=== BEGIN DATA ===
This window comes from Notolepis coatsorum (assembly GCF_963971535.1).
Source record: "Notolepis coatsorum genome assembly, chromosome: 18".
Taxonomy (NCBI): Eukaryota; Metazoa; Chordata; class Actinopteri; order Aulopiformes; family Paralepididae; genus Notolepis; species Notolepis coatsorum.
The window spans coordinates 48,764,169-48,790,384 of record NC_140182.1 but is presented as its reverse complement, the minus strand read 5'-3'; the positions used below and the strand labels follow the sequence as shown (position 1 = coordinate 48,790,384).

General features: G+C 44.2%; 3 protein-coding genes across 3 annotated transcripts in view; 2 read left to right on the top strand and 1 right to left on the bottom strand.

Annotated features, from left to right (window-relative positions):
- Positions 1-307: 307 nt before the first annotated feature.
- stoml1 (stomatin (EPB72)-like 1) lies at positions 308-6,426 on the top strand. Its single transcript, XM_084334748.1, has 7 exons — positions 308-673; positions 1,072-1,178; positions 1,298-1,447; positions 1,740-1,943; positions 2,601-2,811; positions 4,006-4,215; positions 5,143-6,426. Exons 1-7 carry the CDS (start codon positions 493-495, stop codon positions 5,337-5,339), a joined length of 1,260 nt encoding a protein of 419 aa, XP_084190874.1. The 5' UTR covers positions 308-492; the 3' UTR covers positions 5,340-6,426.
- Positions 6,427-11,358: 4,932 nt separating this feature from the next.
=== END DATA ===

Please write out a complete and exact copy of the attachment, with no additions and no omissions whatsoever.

This window comes from Notolepis coatsorum (assembly GCF_963971535.1).
Source record: "Notolepis coatsorum genome assembly, chromosome: 18".
Taxonomy (NCBI): Eukaryota; Metazoa; Chordata; class Actinopteri; order Aulopiformes; family Paralepididae; genus Notolepis; species Notolepis coatsorum.
The window spans coordinates 48,764,169-48,790,384 of record NC_140182.1 but is presented as its reverse complement, the minus strand read 5'-3'; the positions used below and the strand labels follow the sequence as shown (position 1 = coordinate 48,790,384).

General features: G+C 44.2%; 3 protein-coding genes across 3 annotated transcripts in view; 2 read left to right on the top strand and 1 right to left on the bottom strand.

Annotated features, from left to right (window-relative positions):
- Positions 1-307: 307 nt before the first annotated feature.
- stoml1 (stomatin (EPB72)-like 1) lies at positions 308-6,426 on the top strand. Its single transcript, XM_084334748.1, has 7 exons — positions 308-673; positions 1,072-1,178; positions 1,298-1,447; positions 1,740-1,943; positions 2,601-2,811; positions 4,006-4,215; positions 5,143-6,426. Exons 1-7 carry the CDS (start codon positions 493-495, stop codon positions 5,337-5,339), a joined length of 1,260 nt encoding a protein of 419 aa, XP_084190874.1. The 5' UTR covers positions 308-492; the 3' UTR covers positions 5,340-6,426.
- Positions 6,427-11,358: 4,932 nt separating this feature from the next.